Yamaha Restructures with ’09 Losses

February 19, 2010
Bart Madson
By Bart Madson
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Bashing away at the MotoUSA keyboard for nine years now, Madson lends his scribbling and editorial input on everything from bike reviews to industry analysis and motorcycle racing reports.

The release of its year-end financial summary shows Yamaha felt the sting in 2009, just like the rest of the motorcycle industry. Now the world’s second-largest motorcycle maker reveals plans for turning things around in 2010 and beyond, including restructuring and job cuts.
Yamaha Motorcycles

2009 Yamaha Results

Consolidated 2009 net sales for Yamaha were 1,15 trillion yen, with an operating net loss of 216.1 billion yen. These numbers reflect a 450.2 billion decrease in total net sales (28.1%). All told the motorcycle segment tallied a 4.2 billion yen operating loss, down 37.8 billion from the year prior, as worldwide sales dropped 20.6%.

Sales declines in North America (45.9% – from 107,123 to 57,979 units) and Europe (33.2%) were more precipitous. In its fiscal year summary Yamaha says of the drop in these markets: “This was mainly attributable to sluggish demand and the negative impact of the stronger yen, coupled with significant production cutbacks designed to reduce market stocks.”

Citing reduced demand from the recession in the US and Europe, as well as its domestic Japanese market, Yamaha notes that demand “recovered early” in critical Asian markets, like Vietnam and India.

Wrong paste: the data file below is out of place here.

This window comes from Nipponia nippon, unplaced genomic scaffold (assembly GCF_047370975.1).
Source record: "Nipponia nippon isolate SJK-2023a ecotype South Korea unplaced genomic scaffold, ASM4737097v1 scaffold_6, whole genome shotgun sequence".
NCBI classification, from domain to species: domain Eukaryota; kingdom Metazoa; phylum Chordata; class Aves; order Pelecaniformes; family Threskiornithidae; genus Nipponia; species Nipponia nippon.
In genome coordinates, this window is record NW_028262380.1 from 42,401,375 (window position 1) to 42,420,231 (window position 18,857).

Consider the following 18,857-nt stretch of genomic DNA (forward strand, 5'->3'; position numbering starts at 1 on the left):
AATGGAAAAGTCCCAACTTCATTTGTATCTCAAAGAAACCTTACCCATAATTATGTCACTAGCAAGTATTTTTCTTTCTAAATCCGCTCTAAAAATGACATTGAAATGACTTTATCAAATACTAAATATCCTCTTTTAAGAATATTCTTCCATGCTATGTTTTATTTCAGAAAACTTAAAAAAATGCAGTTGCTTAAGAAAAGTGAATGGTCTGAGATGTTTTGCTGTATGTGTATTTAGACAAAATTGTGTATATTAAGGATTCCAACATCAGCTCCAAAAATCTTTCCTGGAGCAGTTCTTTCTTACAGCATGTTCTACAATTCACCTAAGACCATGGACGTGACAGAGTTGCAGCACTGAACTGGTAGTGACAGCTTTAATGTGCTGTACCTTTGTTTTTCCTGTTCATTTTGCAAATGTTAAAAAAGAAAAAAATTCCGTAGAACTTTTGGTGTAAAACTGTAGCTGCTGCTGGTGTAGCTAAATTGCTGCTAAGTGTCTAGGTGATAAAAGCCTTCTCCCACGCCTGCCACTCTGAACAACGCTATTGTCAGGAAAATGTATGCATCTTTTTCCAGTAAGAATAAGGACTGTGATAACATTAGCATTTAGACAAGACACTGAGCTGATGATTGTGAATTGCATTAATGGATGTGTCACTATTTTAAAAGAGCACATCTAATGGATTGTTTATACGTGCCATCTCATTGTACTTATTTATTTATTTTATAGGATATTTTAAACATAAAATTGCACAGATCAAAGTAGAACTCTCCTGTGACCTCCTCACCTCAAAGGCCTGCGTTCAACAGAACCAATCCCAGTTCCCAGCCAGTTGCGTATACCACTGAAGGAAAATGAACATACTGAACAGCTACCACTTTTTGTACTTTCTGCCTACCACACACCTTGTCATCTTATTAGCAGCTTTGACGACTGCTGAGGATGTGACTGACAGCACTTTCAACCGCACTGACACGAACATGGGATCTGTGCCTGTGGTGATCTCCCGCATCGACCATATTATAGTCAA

Restructuring Plans

Yamaha announced expanded structural reforms to its manufacturing, with more closed plants and job cuts. From 2010-2012 the company will close seven factories total. Factories in Japan will reduce from 12 to seven. The closure of two overseas plants brings the non-domestic factory count from nine to seven.

Job cuts also expand from the previous announcement of 1700 positions, with an additional 1000 marked for reduction. Of those 800 positions in Japan are targeted in 2010 with voluntary retirement. The 200 remaining job losses will take place in Europe and the US.

Yamaha has also targeted cuts in executive pay. No bonuses will be meted out to executive officers or directors, monthly remuneration has also be further reduced (up from minimum 10% reduction in 2009 to at least 15% in 2010 – with auditors getting 20% cut up from 15% in 2009).

2010 Forecasts Return to Break Even

Yamaha does project a break even on net income for 2010. However, due to the sales drops, the annual production volume will decrease for motorcycles from 250,000 to 200,000. The ATV and UTV market production is lowered as well, from 140,000 to 100,000. And the Japanese marque paints a somber picture for improvement in the US and European market saying in its forecast for 2010:

“In fiscal 2010, motorcycle demand in Asia (excluding Japan) is expected to increase, while demand in Europe and the United States is not expected to recover for some time. Thus, sales conditions surrounding the Yamaha Motor Group are expected to remain harsh.”

Asian Expansion & Electric Development

Yamaha plans to focus its immediate efforts on expanding into the Asian market. It sets specific goals for China and India, the world’s two largest motorcycle markets, by increasing its ratio of low-priced models from 20% to 60% by 2012.

Yamaha also plans to increase the ratio of fuel-injected models from the current 3% to 50% by 2012, and 80% by 2015. It also seeks a 50% increase in fuel efficiency by 2015.

Another area of focused development is electric powered motorcycle technology. Yamaha specifically wants to increase its presence in “the growing electrical power assisted bicycle market.” Yamaha will use some of the 120 billion yen it plans to spend over the next three years in capital expenditures on “electric-drive technology development.”

A recent study by Pike Research forecasts 466 million electric PTW sales between 2010 and 2016. While the number seems staggering, it would seem Yamaha has identified the electric PTW as a key market in its recovery.

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